Report - Taking Three Refuges Ceremony
February 13, 2019
Taking Three Refuges Ceremony
Written by Beth Adelman / Photo by Yinli Ting and CMC

When I first went to a retreat at the Dharma Drum Retreat Center, I wanted to learn how to improve my practice of meditation. I didn’t understand that meditating without studying Dharma would never get me on the path I wanted to be on. I learned some of the basic principles of Buddhism during the week of that retreat—enough to make me want to study more.

I came home and started to read books by Master Sheng Yen and other teachers, and to listen to Dharma talks online. Two years later, I attended another retreat. The leader, Simon Child, gave many wonderful Dharma talks, but one of them, about emptiness, stood out for me. It was a concept I had never really been able to make sense of; suddenly, I understood. The last night, our other leader, Rebecca Li, gave a Dharma talk on what it meant to take the Three Refuges. For the first time, I began to wonder if this was right for me.

Report - Taking Three Refuges Ceremony

Simon also spoke about how the Buddha had said about the Dharma, “See for yourself.” The Buddha meant we should not take the Dharma on faith, but to try it out, to observe how it worked in our lives, and to judge the truth of it in that way. So when I got home, I tried to practice with more commitment, not just meditating but watching my mind all the time, cultivating wisdom and compassion as best as I could, trying to uphold the Five Precepts and the Noble Eight-Fold Path. Of course I fail often! But I began really trying. And I saw for myself the changes this made in my life: how I was more patient, kinder, less reactive, calmer. I saw for myself that the Dharma is true and beautiful. I began to think, “Am I a Buddhist?”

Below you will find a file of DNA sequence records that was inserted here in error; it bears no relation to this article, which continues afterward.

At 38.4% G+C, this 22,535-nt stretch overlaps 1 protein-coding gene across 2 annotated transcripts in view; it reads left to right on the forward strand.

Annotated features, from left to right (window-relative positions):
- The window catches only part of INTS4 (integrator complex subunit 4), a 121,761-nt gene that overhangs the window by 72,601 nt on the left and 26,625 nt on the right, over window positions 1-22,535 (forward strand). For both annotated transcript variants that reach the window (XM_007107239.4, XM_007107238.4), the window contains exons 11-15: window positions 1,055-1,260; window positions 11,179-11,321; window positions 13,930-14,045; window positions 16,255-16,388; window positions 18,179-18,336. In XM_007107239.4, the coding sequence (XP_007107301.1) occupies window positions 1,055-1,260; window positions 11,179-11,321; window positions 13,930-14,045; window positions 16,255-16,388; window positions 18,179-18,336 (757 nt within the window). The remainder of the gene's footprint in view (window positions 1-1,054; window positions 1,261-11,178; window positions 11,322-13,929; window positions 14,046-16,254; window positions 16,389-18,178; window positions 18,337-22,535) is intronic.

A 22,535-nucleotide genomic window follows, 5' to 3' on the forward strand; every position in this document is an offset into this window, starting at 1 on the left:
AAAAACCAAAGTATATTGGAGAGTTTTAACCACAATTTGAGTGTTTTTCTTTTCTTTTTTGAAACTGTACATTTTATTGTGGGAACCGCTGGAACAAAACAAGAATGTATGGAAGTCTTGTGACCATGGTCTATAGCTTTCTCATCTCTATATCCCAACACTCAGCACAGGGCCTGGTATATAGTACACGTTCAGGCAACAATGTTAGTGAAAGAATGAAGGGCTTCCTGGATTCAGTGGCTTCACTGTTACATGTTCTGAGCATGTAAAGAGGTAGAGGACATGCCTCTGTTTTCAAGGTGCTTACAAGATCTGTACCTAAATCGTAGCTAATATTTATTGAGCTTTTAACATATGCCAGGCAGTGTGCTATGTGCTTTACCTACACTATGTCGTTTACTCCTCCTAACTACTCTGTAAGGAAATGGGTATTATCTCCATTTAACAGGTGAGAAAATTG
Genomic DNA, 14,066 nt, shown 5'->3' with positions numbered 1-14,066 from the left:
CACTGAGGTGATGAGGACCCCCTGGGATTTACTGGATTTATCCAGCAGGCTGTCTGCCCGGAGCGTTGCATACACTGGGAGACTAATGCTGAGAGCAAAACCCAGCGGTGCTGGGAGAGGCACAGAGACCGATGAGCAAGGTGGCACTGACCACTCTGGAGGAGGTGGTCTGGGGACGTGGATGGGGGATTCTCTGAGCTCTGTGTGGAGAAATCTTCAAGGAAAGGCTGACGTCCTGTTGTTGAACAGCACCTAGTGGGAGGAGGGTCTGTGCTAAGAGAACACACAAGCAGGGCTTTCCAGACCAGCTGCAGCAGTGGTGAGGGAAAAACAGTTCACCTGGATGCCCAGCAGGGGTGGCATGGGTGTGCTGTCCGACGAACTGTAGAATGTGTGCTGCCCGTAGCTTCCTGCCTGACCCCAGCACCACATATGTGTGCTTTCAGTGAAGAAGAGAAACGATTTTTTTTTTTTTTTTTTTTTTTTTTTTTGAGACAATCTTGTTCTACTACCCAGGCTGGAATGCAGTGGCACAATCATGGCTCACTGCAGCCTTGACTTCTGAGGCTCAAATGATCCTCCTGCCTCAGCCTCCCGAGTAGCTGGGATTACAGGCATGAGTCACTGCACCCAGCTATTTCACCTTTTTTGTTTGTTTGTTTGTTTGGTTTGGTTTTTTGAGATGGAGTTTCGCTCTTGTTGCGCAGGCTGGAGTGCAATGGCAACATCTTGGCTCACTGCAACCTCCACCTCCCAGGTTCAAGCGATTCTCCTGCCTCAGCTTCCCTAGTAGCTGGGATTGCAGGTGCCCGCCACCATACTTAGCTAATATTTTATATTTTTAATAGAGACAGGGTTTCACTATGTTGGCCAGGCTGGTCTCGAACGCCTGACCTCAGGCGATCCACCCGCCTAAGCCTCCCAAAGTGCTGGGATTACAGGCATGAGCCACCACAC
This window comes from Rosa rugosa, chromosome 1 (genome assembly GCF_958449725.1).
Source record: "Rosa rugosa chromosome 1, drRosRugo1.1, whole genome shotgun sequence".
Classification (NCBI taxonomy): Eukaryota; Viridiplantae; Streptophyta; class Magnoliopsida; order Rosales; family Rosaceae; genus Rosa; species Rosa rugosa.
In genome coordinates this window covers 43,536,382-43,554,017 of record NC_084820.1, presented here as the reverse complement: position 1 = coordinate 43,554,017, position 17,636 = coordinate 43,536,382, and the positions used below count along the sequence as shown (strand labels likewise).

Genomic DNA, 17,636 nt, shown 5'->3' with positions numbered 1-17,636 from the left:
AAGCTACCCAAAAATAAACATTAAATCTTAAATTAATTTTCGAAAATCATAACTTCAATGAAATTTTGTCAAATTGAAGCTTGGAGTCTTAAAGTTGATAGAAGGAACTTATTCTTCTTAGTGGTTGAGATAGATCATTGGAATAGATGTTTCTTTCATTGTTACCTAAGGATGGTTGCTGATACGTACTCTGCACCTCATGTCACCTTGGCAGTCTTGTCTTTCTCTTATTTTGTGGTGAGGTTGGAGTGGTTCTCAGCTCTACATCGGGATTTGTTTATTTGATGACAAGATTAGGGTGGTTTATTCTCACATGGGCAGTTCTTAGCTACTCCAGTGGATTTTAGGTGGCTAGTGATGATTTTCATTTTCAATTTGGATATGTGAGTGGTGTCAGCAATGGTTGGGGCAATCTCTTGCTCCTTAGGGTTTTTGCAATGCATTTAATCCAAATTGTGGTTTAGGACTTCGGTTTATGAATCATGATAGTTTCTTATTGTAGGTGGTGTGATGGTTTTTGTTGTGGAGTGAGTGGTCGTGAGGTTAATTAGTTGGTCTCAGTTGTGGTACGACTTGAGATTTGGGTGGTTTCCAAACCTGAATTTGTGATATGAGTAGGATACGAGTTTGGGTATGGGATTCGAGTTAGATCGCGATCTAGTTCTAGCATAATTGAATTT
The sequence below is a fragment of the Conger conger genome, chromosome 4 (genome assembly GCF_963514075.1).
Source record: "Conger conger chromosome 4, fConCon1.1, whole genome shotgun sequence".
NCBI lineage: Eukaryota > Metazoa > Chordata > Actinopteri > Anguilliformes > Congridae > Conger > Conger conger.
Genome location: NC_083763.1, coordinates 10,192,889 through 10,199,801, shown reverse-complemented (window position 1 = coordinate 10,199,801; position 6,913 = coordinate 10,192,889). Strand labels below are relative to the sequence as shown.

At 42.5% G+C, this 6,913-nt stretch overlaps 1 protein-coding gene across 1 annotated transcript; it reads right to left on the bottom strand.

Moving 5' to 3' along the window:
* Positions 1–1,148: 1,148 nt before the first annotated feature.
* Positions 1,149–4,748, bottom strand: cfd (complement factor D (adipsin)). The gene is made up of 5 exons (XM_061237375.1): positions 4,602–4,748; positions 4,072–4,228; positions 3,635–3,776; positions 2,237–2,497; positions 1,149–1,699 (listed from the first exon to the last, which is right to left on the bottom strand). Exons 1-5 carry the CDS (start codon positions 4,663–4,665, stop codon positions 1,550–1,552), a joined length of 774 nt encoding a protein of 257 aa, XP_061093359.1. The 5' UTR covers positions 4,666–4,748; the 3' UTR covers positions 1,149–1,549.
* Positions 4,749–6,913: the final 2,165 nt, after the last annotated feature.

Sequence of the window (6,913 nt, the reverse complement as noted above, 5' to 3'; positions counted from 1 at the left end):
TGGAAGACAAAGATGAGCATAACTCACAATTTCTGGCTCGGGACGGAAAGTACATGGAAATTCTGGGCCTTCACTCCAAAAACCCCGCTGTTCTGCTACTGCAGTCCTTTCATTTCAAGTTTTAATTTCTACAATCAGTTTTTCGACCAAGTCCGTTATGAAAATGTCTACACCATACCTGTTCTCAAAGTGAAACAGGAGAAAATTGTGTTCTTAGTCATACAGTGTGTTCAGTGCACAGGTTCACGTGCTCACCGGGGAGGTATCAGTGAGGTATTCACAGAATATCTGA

I started attending one-day meditation retreats at the Chan Center. One day I picked up a short book written by Shifu about taking the Three Refuges. He wrote, “If we realize that the Buddhist teaching is beneficial or meaningful in our lives, then the next step is to take refuge in the Three Jewels. When we become Buddhists, we commit ourselves to bringing genuine liberation to ourselves and to everyone around us. This is the Buddhist path. . . . Trying to learn Buddhism without taking refuge is to be a bystander and not a participant.”

Report - Taking Three Refuges Ceremony

A few months later, I saw on the Chan Center website that a Three Refuges ceremony was planned for February 10, as part of the New Year celebration. When I saw this, I suddenly knew very clearly that I wanted to do it. So I made an application and a few days later I was told it was accepted. I was so excited that I could hardly wait for the day to come! I also saw there were many plans for the day at the Chan Center, and I felt like my new sangha was making a party to welcome me.

My husband (who is not a Buddhist) decided to come with me. Everyone was very, very welcoming to both of us. There were seven people taking refuge, and everyone made sure were knew where to sit and what to do during the ceremony. When Venerable Guo Yuan arrived, I felt how special it was that he was transmitting the Three Refuges (and especially appreciated that he did so in English). I repeated my vows wholeheartedly, and felt real joy when he put my amulet around my neck. Everyone chanted to welcome me into my new spiritual community. One of the monastics who had helped choose my Dharma name came over to explain it to me. Many people congratulated me with genuine warmth. It was a wonderful, special day for me.

Venerable Guo Yuan said to wear my amulet with Guanyin (compassion) facing the world and Buddha (wisdom) facing my heart, and when I do, I feel it reminding me of my commitment. I am not a bystander anymore, I am a participant. Because I am a Westerner, being a Buddhist still seems very new to me. Sometimes I say it out loud, just to see how it feels: “I am a Buddhist.” It always feels right.

Report - Taking Three Refuges Ceremony